4. Time is Valuable – The time we spend together going on adventures is priceless. From board games at the campsite, to long conversations during a hike, I know that my kids will only be little for so long and this time that we have together needs to be capitalized and spent as wisely as possible.

Jami Savage - Exploring National Parks

The Biggest Surprise – My “Get Over Yourself” Moment…

Jami Savage - Camping in Waterton Lake National ParkOne of the most humbling “get over yourself” moments of my adventure career was when I took my kids on our first solo road trip to Waterton Lakes. Proud of the 4 day journey, I had arrived at the park and was proud to be camping with my kids and setting an example of how other moms could take their kids outdoors. But guess what, I was the last one to the party!

When I arrived, on either side of my campsite, I had single moms who were off for the week with their kids! There were at least four campsites worth of moms on their own with their children! There I was thinking I had invented the idea and was quickly slapped into reality that hey, what I was doing really wasn’t so heroic, and what the heck took me so long to get out here!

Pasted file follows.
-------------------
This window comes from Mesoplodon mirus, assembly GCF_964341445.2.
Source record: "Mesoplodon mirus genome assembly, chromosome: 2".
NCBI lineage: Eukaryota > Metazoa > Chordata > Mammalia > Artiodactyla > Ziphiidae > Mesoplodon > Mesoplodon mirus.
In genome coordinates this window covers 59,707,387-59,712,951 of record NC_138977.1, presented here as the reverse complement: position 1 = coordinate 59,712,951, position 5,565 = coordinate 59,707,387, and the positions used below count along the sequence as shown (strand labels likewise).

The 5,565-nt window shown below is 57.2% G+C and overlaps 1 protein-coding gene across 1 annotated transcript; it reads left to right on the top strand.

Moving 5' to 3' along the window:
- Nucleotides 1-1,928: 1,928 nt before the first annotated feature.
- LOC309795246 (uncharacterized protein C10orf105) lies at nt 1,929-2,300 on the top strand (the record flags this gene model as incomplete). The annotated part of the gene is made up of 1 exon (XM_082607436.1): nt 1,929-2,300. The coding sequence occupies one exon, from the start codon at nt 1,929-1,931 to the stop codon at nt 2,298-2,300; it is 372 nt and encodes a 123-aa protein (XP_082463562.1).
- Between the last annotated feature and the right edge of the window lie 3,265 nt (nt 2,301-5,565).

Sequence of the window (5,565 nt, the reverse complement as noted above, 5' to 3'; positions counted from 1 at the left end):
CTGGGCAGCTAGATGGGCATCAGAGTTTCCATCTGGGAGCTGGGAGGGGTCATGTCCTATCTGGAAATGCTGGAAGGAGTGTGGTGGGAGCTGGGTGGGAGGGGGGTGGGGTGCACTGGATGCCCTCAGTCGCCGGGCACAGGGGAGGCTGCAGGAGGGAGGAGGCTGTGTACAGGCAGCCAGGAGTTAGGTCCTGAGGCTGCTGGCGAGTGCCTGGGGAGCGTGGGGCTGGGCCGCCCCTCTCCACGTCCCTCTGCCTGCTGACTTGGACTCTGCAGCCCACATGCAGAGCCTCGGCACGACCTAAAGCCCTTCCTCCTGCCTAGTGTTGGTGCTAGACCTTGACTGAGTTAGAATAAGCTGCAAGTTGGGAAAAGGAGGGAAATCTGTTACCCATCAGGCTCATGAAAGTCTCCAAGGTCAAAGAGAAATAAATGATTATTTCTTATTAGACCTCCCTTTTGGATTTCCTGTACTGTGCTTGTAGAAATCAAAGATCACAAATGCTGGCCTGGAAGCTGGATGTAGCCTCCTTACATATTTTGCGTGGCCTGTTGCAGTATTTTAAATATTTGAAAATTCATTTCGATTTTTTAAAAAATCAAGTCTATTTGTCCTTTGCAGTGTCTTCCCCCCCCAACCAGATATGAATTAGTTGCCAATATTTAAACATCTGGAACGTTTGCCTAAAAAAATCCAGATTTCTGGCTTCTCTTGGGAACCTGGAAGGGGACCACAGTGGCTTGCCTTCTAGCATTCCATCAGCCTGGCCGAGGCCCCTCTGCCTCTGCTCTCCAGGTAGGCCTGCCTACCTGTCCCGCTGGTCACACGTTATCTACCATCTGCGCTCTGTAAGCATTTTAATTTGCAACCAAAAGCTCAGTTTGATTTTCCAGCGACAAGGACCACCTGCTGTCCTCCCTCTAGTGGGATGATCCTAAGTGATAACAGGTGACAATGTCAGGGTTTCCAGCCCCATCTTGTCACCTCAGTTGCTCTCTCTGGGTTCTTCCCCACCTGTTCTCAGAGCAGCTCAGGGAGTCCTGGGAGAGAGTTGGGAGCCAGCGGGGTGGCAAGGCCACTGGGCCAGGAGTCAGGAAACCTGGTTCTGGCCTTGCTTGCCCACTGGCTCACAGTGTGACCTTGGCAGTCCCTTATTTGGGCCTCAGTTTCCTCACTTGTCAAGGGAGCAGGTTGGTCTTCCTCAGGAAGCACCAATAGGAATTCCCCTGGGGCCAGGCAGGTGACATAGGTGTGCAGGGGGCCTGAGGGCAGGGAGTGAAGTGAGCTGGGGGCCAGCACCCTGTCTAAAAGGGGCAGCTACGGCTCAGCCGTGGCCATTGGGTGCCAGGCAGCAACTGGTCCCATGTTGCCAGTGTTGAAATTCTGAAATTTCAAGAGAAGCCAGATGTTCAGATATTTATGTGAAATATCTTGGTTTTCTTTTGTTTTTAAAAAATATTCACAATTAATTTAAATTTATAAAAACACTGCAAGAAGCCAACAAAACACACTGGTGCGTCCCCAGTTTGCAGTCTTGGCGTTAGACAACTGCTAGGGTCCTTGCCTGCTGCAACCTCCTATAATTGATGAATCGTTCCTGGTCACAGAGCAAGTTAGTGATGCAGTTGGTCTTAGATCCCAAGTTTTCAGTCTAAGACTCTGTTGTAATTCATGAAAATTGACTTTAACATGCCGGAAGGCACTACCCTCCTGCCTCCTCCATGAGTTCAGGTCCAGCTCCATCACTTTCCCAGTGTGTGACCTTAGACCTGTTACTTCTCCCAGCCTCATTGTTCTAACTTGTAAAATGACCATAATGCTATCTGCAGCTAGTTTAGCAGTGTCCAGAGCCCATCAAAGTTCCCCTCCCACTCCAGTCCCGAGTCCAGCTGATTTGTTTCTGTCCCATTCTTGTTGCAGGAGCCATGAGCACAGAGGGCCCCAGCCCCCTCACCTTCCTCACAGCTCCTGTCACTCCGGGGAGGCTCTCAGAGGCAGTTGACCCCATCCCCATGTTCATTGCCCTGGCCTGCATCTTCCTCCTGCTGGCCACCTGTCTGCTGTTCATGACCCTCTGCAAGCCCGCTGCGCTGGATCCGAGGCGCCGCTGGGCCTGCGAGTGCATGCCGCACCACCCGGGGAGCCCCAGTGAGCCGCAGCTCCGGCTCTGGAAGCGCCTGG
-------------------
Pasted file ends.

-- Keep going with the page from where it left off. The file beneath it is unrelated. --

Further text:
Would You be Willing to Plan a Solo Adventure With Your Kids?

kids-and-mom-paddleboardingThis is one of my favorite pictures of our recent adventures. One where they took the lead and we went touring around the inner harbour in Deep Cove, North Vancouver. I simply got to sit and enjoy their spirit of adventure and willingness to head on out and explore.

I challenge you to plan at least ONE solo adventure with your kids this summer! It may not be easy at first but I can guarantee one thing, it’ll be worth it!

Need some ideas for your first solo adventure with your kids? We can’t wait for you to check these out and get exploring!

Is this a sponsored post?: No, this is an honest article about myself and I wanted to share my feelings with our followers, as we often get asked why and how I go on solo adventures with my kids.